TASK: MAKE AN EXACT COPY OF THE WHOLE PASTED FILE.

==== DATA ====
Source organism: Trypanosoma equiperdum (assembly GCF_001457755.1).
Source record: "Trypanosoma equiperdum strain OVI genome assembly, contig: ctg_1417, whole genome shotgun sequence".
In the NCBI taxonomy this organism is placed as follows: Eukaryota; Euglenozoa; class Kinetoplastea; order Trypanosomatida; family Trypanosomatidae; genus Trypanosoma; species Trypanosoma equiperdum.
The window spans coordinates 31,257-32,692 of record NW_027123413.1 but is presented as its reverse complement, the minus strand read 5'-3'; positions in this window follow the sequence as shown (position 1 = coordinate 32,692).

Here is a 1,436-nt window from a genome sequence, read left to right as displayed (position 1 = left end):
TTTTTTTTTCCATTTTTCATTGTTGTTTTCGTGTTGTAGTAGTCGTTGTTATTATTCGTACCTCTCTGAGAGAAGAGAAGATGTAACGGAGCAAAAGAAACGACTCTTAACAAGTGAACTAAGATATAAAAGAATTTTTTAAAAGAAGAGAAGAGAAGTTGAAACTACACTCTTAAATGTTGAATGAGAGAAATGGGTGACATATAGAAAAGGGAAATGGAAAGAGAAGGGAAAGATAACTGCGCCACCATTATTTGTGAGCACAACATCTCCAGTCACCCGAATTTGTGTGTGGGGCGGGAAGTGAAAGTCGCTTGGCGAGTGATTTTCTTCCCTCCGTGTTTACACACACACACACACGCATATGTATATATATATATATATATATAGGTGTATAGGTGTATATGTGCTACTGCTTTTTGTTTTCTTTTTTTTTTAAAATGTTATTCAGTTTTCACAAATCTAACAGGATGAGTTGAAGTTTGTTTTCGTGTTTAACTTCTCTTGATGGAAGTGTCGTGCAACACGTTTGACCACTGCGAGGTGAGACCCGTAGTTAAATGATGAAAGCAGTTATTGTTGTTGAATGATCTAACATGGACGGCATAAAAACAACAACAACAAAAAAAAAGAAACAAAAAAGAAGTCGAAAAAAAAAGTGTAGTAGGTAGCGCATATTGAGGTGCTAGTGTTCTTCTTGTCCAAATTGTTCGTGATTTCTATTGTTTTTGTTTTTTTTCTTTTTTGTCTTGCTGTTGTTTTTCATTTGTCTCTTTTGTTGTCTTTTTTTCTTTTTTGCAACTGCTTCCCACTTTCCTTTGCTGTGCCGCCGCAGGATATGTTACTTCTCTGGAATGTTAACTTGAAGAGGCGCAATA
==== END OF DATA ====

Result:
Source organism: Trypanosoma equiperdum (assembly GCF_001457755.1).
Source record: "Trypanosoma equiperdum strain OVI genome assembly, contig: ctg_1417, whole genome shotgun sequence".
In the NCBI taxonomy this organism is placed as follows: Eukaryota; Euglenozoa; class Kinetoplastea; order Trypanosomatida; family Trypanosomatidae; genus Trypanosoma; species Trypanosoma equiperdum.
The window spans coordinates 31,257-32,692 of record NW_027123413.1 but is presented as its reverse complement, the minus strand read 5'-3'; positions in this window follow the sequence as shown (position 1 = coordinate 32,692).

Here is a 1,436-nt window from a genome sequence, read left to right as displayed (position 1 = left end):
TTTTTTTTTCCATTTTTCATTGTTGTTTTCGTGTTGTAGTAGTCGTTGTTATTATTCGTACCTCTCTGAGAGAAGAGAAGATGTAACGGAGCAAAAGAAACGACTCTTAACAAGTGAACTAAGATATAAAAGAATTTTTTAAAAGAAGAGAAGAGAAGTTGAAACTACACTCTTAAATGTTGAATGAGAGAAATGGGTGACATATAGAAAAGGGAAATGGAAAGAGAAGGGAAAGATAACTGCGCCACCATTATTTGTGAGCACAACATCTCCAGTCACCCGAATTTGTGTGTGGGGCGGGAAGTGAAAGTCGCTTGGCGAGTGATTTTCTTCCCTCCGTGTTTACACACACACACACACGCATATGTATATATATATATATATATATAGGTGTATAGGTGTATATGTGCTACTGCTTTTTGTTTTCTTTTTTTTTTAAAATGTTATTCAGTTTTCACAAATCTAACAGGATGAGTTGAAGTTTGTTTTCGTGTTTAACTTCTCTTGATGGAAGTGTCGTGCAACACGTTTGACCACTGCGAGGTGAGACCCGTAGTTAAATGATGAAAGCAGTTATTGTTGTTGAATGATCTAACATGGACGGCATAAAAACAACAACAACAAAAAAAAAGAAACAAAAAAGAAGTCGAAAAAAAAAGTGTAGTAGGTAGCGCATATTGAGGTGCTAGTGTTCTTCTTGTCCAAATTGTTCGTGATTTCTATTGTTTTTGTTTTTTTTCTTTTTTGTCTTGCTGTTGTTTTTCATTTGTCTCTTTTGTTGTCTTTTTTTCTTTTTTGCAACTGCTTCCCACTTTCCTTTGCTGTGCCGCCGCAGGATATGTTACTTCTCTGGAATGTTAACTTGAAGAGGCGCAATA